Monasteries arose, centres both of contemplation and of learning. That at Repton was said to have been founded by King Wulfhere of Mercia (658-675). One of the monks, intending to devote himself to a hermit's life, became the St.Guthlac who died at Croyland in the Lincolnshire Fens on April 11, 714 and who may be considered as the earliest saint of this Diocese. His last home became a shrine and the site of a Benedictine monastery. Repton church was later to be the last resting-place of St.Wystan, a member of the Mercian royal house, who died a martyr's death in 850. When the Danes sacked this monastery in 874 his body was carried to Evesham. In Lincolnshire, the Abbey at Bardney was founded shortly after 679, and from this time to 909 was the centre of the cult of St.Oswald who died in 642 after ruling Northumbria for nine years and whose body had been translated to the Abbey church.
The present diocese has connections with two other Saxon saints. Lincolnshire formed part of the territory under the jurisdiction of St.Aidan, Bishop of Lindisfarne from 635 to 651. Derbyshire, and possibly the two counties to the east, were similarly ruled at one time by St.Chad, Bishop of Lichfield from 669 to 672.
From the Norman Conquest to the Reformation
The coming of the Normans brought organization and discipline to the Church. The Anglo-Saxons had been very different from their efficient descendants in modern England. The Norman Bishops brought in by William saw that their clergy obeyed the canon law of the Universal Church -- hitherto very much neglected. They moved their sees from out-of-the-way villages to the large towns. Dorchester gave place to Lincoln: now the centre of an enormous diocese stretching from the Thames to the Humber.
Early in the 12th century the dioceses were divided into Archdeaconries. These were usually co-terminous with the counties: Derbyshire, Leicestershire and Nottinghamshire, each had its own Archdeacon. Lincolnshire was divided into the Archdeaconries of Stow and Lincoln. Shortly after this there was a further sub-division into Deaneries, each averaging about twenty parishes. Some idea of the contrast between the thirteenth century and the present day may be obtained from Lincolnshire, where there were 24 of these Deaneries --and there are only 21 parishes today.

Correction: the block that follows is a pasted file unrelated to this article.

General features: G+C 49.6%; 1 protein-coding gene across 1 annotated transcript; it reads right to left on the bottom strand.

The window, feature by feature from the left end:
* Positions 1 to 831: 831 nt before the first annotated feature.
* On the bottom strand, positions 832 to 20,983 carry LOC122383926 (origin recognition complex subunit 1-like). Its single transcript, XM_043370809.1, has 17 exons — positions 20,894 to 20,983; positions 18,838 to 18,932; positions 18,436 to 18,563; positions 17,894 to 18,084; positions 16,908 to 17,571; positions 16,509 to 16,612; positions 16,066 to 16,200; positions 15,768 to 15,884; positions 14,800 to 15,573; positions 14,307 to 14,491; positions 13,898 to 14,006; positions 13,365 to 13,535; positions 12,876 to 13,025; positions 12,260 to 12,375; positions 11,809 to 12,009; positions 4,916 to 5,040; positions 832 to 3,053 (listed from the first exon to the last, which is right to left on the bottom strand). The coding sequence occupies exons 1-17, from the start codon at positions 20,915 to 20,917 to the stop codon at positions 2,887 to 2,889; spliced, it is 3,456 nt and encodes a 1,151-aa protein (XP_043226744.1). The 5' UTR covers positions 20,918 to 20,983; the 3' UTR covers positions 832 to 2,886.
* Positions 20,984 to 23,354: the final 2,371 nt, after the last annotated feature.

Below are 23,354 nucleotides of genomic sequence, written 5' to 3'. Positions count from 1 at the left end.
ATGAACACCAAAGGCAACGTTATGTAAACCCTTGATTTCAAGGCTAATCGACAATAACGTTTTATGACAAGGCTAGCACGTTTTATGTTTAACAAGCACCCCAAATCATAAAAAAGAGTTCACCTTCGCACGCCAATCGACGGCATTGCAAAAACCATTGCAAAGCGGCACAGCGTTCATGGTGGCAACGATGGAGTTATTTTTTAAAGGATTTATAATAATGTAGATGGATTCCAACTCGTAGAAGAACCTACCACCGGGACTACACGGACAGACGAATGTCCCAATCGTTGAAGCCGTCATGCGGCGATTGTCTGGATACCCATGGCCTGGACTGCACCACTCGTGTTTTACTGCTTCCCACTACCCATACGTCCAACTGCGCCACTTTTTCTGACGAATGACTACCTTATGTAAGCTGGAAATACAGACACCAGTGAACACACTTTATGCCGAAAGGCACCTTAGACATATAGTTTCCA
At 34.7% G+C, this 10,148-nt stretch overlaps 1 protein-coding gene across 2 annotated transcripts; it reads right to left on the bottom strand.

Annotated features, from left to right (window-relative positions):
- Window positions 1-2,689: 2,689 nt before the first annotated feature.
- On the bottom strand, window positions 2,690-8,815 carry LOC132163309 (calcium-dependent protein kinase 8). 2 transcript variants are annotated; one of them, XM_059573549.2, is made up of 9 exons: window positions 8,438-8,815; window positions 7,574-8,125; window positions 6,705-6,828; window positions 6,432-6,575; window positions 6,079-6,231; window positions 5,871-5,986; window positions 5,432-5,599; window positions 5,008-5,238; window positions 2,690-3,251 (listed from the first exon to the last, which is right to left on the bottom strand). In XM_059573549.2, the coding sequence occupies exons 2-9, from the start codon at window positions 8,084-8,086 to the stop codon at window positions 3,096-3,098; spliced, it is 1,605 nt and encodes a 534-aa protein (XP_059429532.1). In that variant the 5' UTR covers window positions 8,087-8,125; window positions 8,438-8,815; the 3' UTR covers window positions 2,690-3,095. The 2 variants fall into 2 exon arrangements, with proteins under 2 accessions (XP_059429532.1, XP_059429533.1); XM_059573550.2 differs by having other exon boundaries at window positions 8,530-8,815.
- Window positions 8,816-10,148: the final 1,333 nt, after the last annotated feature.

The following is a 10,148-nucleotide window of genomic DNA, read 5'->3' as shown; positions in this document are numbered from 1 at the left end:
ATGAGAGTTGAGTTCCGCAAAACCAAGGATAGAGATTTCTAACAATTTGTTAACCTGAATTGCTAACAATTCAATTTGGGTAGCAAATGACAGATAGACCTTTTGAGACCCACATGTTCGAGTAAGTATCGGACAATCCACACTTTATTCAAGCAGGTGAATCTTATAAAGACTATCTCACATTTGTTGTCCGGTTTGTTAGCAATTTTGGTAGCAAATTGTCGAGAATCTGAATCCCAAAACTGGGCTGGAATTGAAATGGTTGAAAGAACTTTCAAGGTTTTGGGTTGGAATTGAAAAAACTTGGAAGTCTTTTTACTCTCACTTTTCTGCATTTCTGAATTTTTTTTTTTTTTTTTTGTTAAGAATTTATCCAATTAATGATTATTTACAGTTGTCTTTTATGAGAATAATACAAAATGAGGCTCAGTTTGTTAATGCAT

It is impossible in this short space to deal with all the variations in the 450 years between the Conquest and the Reformation. But it may be asserted that diocesan administration was careful and extremely healthy so long as it was free from governmental interference. The Bishops were constantly on the move in a round of visitations; the clergy were under the close supervision of their Archdeacons. The parishes were filled by priests who had been at least competently educated and properly examined before being given the care of souls. The number and beauty of the churches erected during these centuries are sufficient witness of the devotion of the people.
There was one flaw in the organization of the medieval Church: control of the higher appointments passed practically into the hands of the King, and of the lower appointments into the hands of the local gentry. At the lower levels the Bishop actually appointed the parish priests -- but he could usually only appoint a nominee " presented " by the lay patron of the parish. His choice was therefore very limited. At the higher levels, the Bishops were in theory elected by the Cathedral Chapters. But in practice, towards the end of the Middle Ages, the canons grew more and more accustomed to electing a candidate suggested by the King. Thus it happened that the character of the Bishops steadily deteriorated. Lincoln had a succession of great Bishops from the twelfth to the fourteenth centuries: one, St.Hugh of Lincoln (1181-1200) was canonized; two others - Robert Grosseteste (1235-53) and John Dalderby (1280-1300) - were honoured locally after their death as saints, although they were never raised to the altars of the Church. In the fifteenth century things went from bad to worse, the Bishops being little more than statesmen and civil servants provided by the King with an income from the Church as a cheap way of paying them.
In the years immediately before the Breach with Rome, the five counties of this Diocese were practically without any episcopal government. Bishop Smythe of Lincoln (1496-1514) was taken up with his duties as President of the Council of Wales, and the same may be said of Bishop Blythe of Lichfield (1503-1533) who succeeded him in the Presidency. Cardinal Wolsey never set foot in his Archdiocese of York until his fall in 1529. The stage was set for the next generation of Bishops who under Henry VIII were to lead the Church in Schism.